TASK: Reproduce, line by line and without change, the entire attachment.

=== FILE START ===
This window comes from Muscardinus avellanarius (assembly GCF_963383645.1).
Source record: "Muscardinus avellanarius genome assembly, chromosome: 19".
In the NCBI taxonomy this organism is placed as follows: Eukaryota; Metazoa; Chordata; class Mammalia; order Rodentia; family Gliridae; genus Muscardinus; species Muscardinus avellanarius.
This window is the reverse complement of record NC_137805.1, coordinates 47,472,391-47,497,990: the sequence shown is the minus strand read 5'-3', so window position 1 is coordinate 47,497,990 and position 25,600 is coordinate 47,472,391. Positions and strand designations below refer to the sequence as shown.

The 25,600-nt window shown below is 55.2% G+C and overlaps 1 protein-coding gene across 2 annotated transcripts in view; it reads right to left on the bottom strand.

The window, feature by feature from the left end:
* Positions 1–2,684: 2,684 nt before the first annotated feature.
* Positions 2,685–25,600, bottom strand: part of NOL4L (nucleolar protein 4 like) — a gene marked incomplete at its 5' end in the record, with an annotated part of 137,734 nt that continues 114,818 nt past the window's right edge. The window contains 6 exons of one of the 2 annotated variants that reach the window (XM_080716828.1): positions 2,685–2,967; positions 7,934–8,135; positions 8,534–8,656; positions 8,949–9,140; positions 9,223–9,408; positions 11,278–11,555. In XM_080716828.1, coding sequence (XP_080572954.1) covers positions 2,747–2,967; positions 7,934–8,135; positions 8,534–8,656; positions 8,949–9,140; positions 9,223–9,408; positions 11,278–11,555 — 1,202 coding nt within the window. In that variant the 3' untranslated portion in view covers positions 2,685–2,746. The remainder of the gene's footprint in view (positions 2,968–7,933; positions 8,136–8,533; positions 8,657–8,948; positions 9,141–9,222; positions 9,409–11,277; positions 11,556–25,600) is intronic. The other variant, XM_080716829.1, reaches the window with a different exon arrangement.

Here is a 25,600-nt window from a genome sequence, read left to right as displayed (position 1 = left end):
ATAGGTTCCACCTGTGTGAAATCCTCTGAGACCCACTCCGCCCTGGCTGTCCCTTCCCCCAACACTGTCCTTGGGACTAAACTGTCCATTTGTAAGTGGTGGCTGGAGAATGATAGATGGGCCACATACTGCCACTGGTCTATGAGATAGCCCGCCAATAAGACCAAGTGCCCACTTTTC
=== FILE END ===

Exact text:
This window comes from Muscardinus avellanarius (assembly GCF_963383645.1).
Source record: "Muscardinus avellanarius genome assembly, chromosome: 19".
In the NCBI taxonomy this organism is placed as follows: Eukaryota; Metazoa; Chordata; class Mammalia; order Rodentia; family Gliridae; genus Muscardinus; species Muscardinus avellanarius.
This window is the reverse complement of record NC_137805.1, coordinates 47,472,391-47,497,990: the sequence shown is the minus strand read 5'-3', so window position 1 is coordinate 47,497,990 and position 25,600 is coordinate 47,472,391. Positions and strand designations below refer to the sequence as shown.

The 25,600-nt window shown below is 55.2% G+C and overlaps 1 protein-coding gene across 2 annotated transcripts in view; it reads right to left on the bottom strand.

The window, feature by feature from the left end:
* Positions 1–2,684: 2,684 nt before the first annotated feature.
* Positions 2,685–25,600, bottom strand: part of NOL4L (nucleolar protein 4 like) — a gene marked incomplete at its 5' end in the record, with an annotated part of 137,734 nt that continues 114,818 nt past the window's right edge. The window contains 6 exons of one of the 2 annotated variants that reach the window (XM_080716828.1): positions 2,685–2,967; positions 7,934–8,135; positions 8,534–8,656; positions 8,949–9,140; positions 9,223–9,408; positions 11,278–11,555. In XM_080716828.1, coding sequence (XP_080572954.1) covers positions 2,747–2,967; positions 7,934–8,135; positions 8,534–8,656; positions 8,949–9,140; positions 9,223–9,408; positions 11,278–11,555 — 1,202 coding nt within the window. In that variant the 3' untranslated portion in view covers positions 2,685–2,746. The remainder of the gene's footprint in view (positions 2,968–7,933; positions 8,136–8,533; positions 8,657–8,948; positions 9,141–9,222; positions 9,409–11,277; positions 11,556–25,600) is intronic. The other variant, XM_080716829.1, reaches the window with a different exon arrangement.

Here is a 25,600-nt window from a genome sequence, read left to right as displayed (position 1 = left end):
ATAGGTTCCACCTGTGTGAAATCCTCTGAGACCCACTCCGCCCTGGCTGTCCCTTCCCCCAACACTGTCCTTGGGACTAAACTGTCCATTTGTAAGTGGTGGCTGGAGAATGATAGATGGGCCACATACTGCCACTGGTCTATGAGATAGCCCGCCAATAAGACCAAGTGCCCACTTTTC